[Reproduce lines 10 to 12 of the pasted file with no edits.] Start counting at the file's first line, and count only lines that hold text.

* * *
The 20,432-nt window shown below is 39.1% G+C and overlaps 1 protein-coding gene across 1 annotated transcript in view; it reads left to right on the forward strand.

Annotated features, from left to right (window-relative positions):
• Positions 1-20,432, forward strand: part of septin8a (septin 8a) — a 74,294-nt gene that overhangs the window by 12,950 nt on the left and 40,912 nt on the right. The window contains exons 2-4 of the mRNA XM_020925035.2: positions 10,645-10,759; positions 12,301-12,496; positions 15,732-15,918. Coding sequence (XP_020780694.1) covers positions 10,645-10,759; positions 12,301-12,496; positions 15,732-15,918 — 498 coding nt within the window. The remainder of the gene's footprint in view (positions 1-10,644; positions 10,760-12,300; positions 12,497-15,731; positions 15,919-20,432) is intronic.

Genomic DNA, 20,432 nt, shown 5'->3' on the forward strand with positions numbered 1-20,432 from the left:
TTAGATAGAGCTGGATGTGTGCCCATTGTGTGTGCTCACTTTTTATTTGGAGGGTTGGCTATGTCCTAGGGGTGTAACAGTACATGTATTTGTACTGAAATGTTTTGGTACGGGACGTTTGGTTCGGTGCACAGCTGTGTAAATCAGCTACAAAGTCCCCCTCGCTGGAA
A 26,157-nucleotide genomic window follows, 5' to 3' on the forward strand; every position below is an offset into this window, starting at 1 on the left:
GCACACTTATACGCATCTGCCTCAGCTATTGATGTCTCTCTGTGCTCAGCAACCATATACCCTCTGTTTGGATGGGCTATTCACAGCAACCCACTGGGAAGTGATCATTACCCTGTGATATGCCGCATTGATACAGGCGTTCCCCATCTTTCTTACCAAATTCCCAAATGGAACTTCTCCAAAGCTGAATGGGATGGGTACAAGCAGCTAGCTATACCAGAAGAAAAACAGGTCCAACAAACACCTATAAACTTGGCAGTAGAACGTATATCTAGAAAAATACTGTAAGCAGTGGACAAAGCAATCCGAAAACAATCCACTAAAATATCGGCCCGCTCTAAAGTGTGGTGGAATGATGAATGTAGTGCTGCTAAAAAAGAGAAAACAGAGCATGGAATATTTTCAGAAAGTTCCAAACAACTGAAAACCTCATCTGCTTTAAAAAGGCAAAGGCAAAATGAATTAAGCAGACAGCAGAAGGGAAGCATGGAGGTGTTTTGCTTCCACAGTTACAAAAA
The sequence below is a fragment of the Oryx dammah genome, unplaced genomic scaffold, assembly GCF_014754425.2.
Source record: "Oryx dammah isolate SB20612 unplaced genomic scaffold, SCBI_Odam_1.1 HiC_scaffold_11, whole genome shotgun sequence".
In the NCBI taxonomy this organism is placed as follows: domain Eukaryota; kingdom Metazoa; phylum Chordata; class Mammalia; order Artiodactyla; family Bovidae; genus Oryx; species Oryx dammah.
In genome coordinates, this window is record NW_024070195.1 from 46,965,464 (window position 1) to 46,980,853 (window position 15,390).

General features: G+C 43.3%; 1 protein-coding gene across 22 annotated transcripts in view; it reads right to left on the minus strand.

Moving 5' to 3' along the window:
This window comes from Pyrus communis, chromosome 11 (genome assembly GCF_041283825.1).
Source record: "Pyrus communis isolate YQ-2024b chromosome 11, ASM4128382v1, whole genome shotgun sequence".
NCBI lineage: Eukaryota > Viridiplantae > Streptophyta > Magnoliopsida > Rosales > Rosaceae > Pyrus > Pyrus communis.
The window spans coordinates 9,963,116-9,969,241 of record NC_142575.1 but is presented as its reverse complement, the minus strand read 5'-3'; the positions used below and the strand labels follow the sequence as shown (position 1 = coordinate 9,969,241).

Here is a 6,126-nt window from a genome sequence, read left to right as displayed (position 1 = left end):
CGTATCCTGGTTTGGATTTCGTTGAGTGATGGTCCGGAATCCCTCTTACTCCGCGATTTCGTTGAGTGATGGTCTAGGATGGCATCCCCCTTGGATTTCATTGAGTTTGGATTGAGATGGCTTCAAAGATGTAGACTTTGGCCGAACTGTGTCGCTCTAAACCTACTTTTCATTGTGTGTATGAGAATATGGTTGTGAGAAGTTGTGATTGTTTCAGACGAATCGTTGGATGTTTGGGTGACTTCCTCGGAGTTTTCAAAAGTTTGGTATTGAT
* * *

In the NCBI taxonomy this organism is placed as follows: domain Eukaryota; kingdom Metazoa; phylum Chordata; class Mammalia; order Artiodactyla; family Bovidae; genus Oryx; species Oryx dammah.
In genome coordinates, this window is record NW_024070195.1 from 46,965,464 (window position 1) to 46,980,853 (window position 15,390).

General features: G+C 43.3%; 1 protein-coding gene across 22 annotated transcripts in view; it reads right to left on the minus strand.